RICHARD: Speaking personally I am not at all concerned about either the big bang theory or the relativity theory – or quantum theory for that matter – and it is only when my fellow human being chooses to settle for second best because of a man sitting in a patents office nearly a century ago having the happiest thought in his life (that a person falling from a roof has the right to interpret their state of motion as being a state of rest and thus conclude there is no gravitational field for them) that I go looking up such things in encyclopaedias and other places.
Quite frankly, I would rather sit and watch paint dry on a wall than read about the imaginative/ intuitive speculations of theoretical physicists.
RESPONDENT: Why do you continue to dispute it?
RICHARD: Because I care about my fellow human being and want only the best for them ... to settle for second-best because of mathematical theories, or because of any abstract logic for that matter, is absurd.
RESPONDENT: I do understand this – but I’m specifically asking about what reasons you have for rejecting the evidence (of the type offered by Clifford Will) for relativity alone.
RICHARD: Mainly because mathematical theories, or any abstract logic for that matter, are a poor substitute for the actual
RESPONDENT: Is it impossible for Einsteinian relativity and an actual freedom to coexist? If so, why?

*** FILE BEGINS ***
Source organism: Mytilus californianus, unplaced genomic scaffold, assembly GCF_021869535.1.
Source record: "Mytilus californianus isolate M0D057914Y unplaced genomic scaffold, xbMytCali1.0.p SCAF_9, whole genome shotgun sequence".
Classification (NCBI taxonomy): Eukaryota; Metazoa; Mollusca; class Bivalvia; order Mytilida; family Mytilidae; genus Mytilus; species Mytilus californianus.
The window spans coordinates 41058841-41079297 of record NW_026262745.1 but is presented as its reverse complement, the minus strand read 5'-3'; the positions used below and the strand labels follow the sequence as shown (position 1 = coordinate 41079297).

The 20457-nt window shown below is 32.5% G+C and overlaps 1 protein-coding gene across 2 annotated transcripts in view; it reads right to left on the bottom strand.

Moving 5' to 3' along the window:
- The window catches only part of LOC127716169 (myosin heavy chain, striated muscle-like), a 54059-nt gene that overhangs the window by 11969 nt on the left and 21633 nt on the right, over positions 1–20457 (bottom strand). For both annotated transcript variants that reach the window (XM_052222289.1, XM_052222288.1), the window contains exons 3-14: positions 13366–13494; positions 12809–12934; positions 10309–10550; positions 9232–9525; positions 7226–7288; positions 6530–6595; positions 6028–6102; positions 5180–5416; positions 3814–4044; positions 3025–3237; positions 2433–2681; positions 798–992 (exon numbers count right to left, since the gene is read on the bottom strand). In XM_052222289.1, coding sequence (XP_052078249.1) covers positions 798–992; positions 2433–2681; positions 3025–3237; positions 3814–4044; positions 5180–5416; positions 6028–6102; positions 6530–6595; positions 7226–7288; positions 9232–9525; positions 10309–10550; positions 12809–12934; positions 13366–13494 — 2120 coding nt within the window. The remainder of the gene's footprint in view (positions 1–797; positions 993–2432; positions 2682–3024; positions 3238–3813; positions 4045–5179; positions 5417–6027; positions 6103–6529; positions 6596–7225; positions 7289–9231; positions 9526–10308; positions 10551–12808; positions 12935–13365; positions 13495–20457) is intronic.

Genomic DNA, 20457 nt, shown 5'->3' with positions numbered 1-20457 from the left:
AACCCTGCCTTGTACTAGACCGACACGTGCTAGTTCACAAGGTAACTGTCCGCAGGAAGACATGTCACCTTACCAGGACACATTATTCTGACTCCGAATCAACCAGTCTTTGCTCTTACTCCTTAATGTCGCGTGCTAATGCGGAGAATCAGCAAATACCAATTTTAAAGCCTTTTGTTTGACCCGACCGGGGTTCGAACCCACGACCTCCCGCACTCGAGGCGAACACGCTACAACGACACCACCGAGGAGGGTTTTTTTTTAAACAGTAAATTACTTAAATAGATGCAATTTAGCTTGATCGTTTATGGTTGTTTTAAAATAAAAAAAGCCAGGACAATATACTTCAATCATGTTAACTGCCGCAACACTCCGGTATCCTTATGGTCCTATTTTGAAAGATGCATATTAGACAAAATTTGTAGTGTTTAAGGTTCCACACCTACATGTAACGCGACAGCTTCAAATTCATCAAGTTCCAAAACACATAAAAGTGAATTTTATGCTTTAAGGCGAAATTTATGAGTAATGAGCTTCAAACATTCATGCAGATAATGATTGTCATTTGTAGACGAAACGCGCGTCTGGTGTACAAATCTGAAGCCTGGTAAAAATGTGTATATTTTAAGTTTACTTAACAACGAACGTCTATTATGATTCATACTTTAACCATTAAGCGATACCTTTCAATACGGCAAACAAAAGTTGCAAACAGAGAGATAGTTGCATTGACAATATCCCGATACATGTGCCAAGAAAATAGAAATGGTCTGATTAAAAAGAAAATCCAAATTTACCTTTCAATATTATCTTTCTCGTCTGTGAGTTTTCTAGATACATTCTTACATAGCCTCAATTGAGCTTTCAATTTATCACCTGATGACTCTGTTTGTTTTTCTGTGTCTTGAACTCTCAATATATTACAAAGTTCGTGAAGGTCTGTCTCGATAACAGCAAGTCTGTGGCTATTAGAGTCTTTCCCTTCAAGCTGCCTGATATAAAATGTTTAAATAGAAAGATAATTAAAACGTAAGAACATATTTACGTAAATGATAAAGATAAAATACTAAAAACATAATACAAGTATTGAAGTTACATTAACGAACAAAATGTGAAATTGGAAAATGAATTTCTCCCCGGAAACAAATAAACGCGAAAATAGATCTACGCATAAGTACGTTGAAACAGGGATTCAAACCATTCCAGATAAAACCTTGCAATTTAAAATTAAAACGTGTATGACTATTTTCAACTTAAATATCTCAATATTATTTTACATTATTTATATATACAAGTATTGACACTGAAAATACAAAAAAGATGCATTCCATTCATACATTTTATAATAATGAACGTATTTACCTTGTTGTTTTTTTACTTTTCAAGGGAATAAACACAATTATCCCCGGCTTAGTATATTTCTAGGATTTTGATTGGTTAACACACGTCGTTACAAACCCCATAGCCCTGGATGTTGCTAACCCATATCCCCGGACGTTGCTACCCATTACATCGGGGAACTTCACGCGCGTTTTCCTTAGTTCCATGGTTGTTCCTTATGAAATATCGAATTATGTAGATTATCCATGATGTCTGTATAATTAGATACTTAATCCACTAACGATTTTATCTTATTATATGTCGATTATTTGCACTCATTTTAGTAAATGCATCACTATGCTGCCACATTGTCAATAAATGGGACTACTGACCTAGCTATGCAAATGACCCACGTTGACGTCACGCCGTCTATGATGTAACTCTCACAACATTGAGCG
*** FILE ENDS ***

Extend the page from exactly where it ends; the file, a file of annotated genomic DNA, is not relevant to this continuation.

RESPONDENT: Ok, let me ask it a different way – specifically why do you reject the ‘evidence’ (of the kind offered by Clifford Will in this case) for Einsteinian relativity?
RICHARD: Science is, or is supposed to be, objective.
RESPONDENT: Would you say that the theory of relativity is of such a nature that it could never possibly be confirmed?
RICHARD: As I am not a mathematician I will defer to Mr. Tom Van Flandern here (from the same page I previously quoted from):
I would hazard a guess that it is well-nigh impossible to either confirm or disconfirm a mathematical theory which is internally consistent and (mathematically) non-contradictory.
The Third Alternative
(Peace On Earth In This Life Time As This Flesh And Blood Body)
Here is an actual freedom from the Human Condition, surpassing Spiritual Enlightenment and any other Altered State Of Consciousness, and challenging all philosophy, psychiatry, metaphysics (including quantum physics with its mystic cosmogony), anthropology, sociology ... and any religion along with its paranormal theology. Discarding all of the beliefs that have held humankind in thralldom for aeons, the way has now been discovered that cuts through the ‘Tried and True’ and enables anyone to be, for the first time, a fully free and autonomous individual living in utter peace and tranquillity, beholden to no-one.